This is part of an ongoing travelogue. To start at the very beginning, click here.
Since we started the day in Nara quite late in the morning, we were now pretty hungry. Within the huge Nara park, there aren’t many places to eat, since all the few buildings here are heritage buildings. So if you are planning to spend the whole day in Nara, make sure you eat before you enter the park. Or eat when you finally finish the entire park.
So walked down from Todaiji towards Kasuga Taisha, and there was a row of restaurants interspersed with shops selling knives and cutlery (apparently knives are a popular thing to buy here). The restaurant we entered was very welcoming, but upon sitting down, we found out they were out of ramen. So we tried the next shop.
So we had our first ramen in Japan. The thing is ramen in Japan is that every region has their own speciality. In Nara, the soup isn’t as thick as we’re used to, but it was great nonetheless.
The shop had no English name, except for the Chinese characters I can recognize (ç™½éŠ€å±‹). The front of the restaurant is taken up by a large souvenir shop.
After a hearty lunch we walked further down the street, and we saw this cute cafÃ©. There’s never a bad time for coffee, as I always say.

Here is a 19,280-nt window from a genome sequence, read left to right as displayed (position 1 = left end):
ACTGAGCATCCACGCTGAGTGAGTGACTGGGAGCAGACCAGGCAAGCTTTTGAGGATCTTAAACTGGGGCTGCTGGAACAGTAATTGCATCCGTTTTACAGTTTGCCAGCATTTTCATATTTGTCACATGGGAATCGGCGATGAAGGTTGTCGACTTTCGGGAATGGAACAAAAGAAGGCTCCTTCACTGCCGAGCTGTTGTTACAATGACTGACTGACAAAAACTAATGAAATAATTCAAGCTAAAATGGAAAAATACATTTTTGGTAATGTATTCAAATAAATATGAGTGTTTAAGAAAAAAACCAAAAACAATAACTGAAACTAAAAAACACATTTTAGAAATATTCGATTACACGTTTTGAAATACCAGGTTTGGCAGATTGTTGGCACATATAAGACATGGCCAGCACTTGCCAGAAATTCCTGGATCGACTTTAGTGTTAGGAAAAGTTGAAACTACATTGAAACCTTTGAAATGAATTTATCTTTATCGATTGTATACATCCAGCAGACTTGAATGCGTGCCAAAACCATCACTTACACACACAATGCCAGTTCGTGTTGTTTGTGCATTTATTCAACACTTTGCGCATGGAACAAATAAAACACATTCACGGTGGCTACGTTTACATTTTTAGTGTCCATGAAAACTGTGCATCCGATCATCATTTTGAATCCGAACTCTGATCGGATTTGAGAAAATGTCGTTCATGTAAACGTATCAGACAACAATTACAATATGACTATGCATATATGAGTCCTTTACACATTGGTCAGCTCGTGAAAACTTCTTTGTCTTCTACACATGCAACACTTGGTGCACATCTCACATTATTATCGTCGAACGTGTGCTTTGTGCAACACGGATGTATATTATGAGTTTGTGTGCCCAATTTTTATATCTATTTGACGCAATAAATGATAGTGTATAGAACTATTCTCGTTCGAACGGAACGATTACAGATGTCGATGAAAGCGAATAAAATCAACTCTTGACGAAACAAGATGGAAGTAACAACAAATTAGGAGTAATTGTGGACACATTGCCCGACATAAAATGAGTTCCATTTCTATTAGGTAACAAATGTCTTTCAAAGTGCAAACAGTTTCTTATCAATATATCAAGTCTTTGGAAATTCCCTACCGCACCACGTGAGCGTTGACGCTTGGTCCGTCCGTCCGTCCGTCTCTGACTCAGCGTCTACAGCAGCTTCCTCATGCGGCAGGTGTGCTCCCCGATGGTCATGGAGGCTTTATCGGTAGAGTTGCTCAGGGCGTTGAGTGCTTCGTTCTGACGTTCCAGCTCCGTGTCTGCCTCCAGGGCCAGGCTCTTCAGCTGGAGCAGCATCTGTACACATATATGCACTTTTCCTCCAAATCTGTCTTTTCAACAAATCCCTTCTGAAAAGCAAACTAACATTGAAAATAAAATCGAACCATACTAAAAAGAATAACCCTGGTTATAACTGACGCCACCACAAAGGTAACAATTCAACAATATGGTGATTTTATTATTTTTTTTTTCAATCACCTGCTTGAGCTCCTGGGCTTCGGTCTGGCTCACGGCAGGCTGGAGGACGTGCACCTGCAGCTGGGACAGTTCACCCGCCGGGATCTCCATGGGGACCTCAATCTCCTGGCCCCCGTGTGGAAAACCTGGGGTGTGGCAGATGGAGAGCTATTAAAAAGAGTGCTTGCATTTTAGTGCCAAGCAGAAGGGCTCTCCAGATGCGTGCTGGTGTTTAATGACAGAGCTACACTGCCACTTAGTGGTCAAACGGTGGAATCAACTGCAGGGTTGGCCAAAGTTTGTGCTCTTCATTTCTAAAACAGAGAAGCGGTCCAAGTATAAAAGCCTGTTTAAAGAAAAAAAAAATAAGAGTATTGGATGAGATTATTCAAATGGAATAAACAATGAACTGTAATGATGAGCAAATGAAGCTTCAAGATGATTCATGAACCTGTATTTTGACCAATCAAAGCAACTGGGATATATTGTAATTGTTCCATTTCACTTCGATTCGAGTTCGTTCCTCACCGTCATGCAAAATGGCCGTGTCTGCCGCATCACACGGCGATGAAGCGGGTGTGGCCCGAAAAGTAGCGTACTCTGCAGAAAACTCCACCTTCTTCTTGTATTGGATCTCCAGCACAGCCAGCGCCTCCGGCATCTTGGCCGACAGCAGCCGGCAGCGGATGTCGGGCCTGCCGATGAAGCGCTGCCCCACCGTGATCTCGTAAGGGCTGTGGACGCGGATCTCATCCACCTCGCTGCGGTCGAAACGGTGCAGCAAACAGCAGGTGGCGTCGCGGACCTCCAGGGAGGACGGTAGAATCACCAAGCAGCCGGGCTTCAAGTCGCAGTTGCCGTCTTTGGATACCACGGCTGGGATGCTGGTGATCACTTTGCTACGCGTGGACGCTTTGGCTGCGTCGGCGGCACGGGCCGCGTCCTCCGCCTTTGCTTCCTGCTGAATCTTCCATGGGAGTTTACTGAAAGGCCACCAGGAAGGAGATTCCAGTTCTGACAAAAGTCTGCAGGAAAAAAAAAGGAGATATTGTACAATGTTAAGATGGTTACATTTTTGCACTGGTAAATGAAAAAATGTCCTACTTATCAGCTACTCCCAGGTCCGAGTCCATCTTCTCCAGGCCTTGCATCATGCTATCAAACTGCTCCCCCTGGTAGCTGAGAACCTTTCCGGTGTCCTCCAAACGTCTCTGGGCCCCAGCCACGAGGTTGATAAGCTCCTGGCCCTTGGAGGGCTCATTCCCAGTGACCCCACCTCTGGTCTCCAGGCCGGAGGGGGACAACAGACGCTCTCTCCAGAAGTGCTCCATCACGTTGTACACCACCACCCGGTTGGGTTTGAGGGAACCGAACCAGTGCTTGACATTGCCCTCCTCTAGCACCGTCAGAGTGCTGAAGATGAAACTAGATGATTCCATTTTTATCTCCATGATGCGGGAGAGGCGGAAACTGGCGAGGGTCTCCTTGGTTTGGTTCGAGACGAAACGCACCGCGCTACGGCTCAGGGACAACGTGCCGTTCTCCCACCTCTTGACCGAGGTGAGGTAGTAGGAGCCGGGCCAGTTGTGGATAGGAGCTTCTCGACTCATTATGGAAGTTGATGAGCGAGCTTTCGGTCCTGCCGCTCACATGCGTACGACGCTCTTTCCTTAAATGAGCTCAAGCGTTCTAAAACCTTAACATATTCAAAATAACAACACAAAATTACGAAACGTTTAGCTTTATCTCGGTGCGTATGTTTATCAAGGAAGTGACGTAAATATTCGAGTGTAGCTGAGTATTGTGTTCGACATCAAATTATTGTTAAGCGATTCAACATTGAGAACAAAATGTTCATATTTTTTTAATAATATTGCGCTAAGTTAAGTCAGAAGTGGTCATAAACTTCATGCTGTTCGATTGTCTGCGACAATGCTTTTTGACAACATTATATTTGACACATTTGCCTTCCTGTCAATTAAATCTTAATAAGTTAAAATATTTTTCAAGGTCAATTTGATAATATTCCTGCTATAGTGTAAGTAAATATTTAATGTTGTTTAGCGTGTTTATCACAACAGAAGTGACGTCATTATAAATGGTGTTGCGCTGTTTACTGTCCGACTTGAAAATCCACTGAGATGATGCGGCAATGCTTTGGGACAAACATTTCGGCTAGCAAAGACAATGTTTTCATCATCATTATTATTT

Deer Park Inn serves great coffee, manned by very friendly staff. The wifi is great, and more importantly, they provide a respite from the cold outside.
By the time we finished our coffee and recuperated, it was already mid afternoon and starting to get really cold in Nara. The deer were starting to disappear into the forest. Our last itinerary was to visit Kasuga Taisha shrine. In Japan, when a shrine is called Taisha (‘Grand Shrine’), it means that it is the main shrine in the area and would therefore be big and popular (e.g. Fushimi Inari Taisha).
Kasuga is reknowned for home to 3,000 stone lanterns that when lit up during night time, looks ethereal.
At one of the open courtyards, there was a small festival of some sorts happening.
There were lots of counters open, manned by the temple staff. Here you can have your fortune told, or have your name written by a master calligrapher.
The fortune system is rather simple. You pick a scroll or number from a display, pass it to the lady, she will give you a porcelain or wooden deer (for a fee, of course). The mouth of the deer will be holding your rolled up fortune. Not sure if you get an exchange or refund if you receive a lousy fortune, though.
Anyway it was now nearing 5pm, and getting dark and cold in Nara. Time to leave the park. Time for one last photo. I like this pic, it summarized my memory of Nara – a deer framed by a giant torii gate, and autumn colours in the background.
Next – surprise dinner in Nara